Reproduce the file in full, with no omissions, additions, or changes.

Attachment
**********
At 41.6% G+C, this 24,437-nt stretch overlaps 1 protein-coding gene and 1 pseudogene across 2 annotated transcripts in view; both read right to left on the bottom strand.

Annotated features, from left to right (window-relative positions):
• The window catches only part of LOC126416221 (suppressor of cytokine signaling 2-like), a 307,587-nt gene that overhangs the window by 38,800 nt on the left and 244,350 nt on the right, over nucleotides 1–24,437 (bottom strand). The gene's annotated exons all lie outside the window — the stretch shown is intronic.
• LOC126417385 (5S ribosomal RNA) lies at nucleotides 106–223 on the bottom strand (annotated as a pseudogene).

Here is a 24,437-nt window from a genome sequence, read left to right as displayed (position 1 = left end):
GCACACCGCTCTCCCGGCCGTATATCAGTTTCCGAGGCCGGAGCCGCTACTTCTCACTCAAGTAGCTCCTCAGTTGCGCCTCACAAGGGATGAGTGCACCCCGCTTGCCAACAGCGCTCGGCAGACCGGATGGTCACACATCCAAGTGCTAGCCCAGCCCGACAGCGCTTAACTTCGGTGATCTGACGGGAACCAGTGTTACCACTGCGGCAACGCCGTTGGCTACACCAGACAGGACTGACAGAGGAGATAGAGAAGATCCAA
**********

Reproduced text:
At 41.6% G+C, this 24,437-nt stretch overlaps 1 protein-coding gene and 1 pseudogene across 2 annotated transcripts in view; both read right to left on the bottom strand.

Annotated features, from left to right (window-relative positions):
• The window catches only part of LOC126416221 (suppressor of cytokine signaling 2-like), a 307,587-nt gene that overhangs the window by 38,800 nt on the left and 244,350 nt on the right, over nucleotides 1–24,437 (bottom strand). The gene's annotated exons all lie outside the window — the stretch shown is intronic.
• LOC126417385 (5S ribosomal RNA) lies at nucleotides 106–223 on the bottom strand (annotated as a pseudogene).

Here is a 24,437-nt window from a genome sequence, read left to right as displayed (position 1 = left end):
GCACACCGCTCTCCCGGCCGTATATCAGTTTCCGAGGCCGGAGCCGCTACTTCTCACTCAAGTAGCTCCTCAGTTGCGCCTCACAAGGGATGAGTGCACCCCGCTTGCCAACAGCGCTCGGCAGACCGGATGGTCACACATCCAAGTGCTAGCCCAGCCCGACAGCGCTTAACTTCGGTGATCTGACGGGAACCAGTGTTACCACTGCGGCAACGCCGTTGGCTACACCAGACAGGACTGACAGAGGAGATAGAGAAGATCCAA